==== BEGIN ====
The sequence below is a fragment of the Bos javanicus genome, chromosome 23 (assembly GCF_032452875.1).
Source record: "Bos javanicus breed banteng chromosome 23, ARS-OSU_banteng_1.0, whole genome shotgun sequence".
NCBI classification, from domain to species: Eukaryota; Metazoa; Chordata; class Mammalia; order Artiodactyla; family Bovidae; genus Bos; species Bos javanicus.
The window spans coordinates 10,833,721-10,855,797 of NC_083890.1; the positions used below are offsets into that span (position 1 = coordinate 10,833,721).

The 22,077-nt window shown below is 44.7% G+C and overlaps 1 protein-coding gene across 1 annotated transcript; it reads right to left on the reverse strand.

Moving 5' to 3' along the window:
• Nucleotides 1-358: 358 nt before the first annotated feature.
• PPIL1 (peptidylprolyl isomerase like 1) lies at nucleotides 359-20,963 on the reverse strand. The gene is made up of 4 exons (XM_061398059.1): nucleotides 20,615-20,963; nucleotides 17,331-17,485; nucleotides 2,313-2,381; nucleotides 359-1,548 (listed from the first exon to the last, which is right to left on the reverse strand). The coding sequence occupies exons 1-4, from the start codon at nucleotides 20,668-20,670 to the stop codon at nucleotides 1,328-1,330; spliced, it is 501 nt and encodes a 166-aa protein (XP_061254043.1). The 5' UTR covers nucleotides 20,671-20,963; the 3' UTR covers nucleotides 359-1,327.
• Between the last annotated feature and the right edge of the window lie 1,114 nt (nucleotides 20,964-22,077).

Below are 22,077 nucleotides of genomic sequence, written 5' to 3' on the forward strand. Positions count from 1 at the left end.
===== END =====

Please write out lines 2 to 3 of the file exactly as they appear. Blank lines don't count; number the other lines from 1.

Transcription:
Source record: "Bos javanicus breed banteng chromosome 23, ARS-OSU_banteng_1.0, whole genome shotgun sequence".
NCBI classification, from domain to species: Eukaryota; Metazoa; Chordata; class Mammalia; order Artiodactyla; family Bovidae; genus Bos; species Bos javanicus.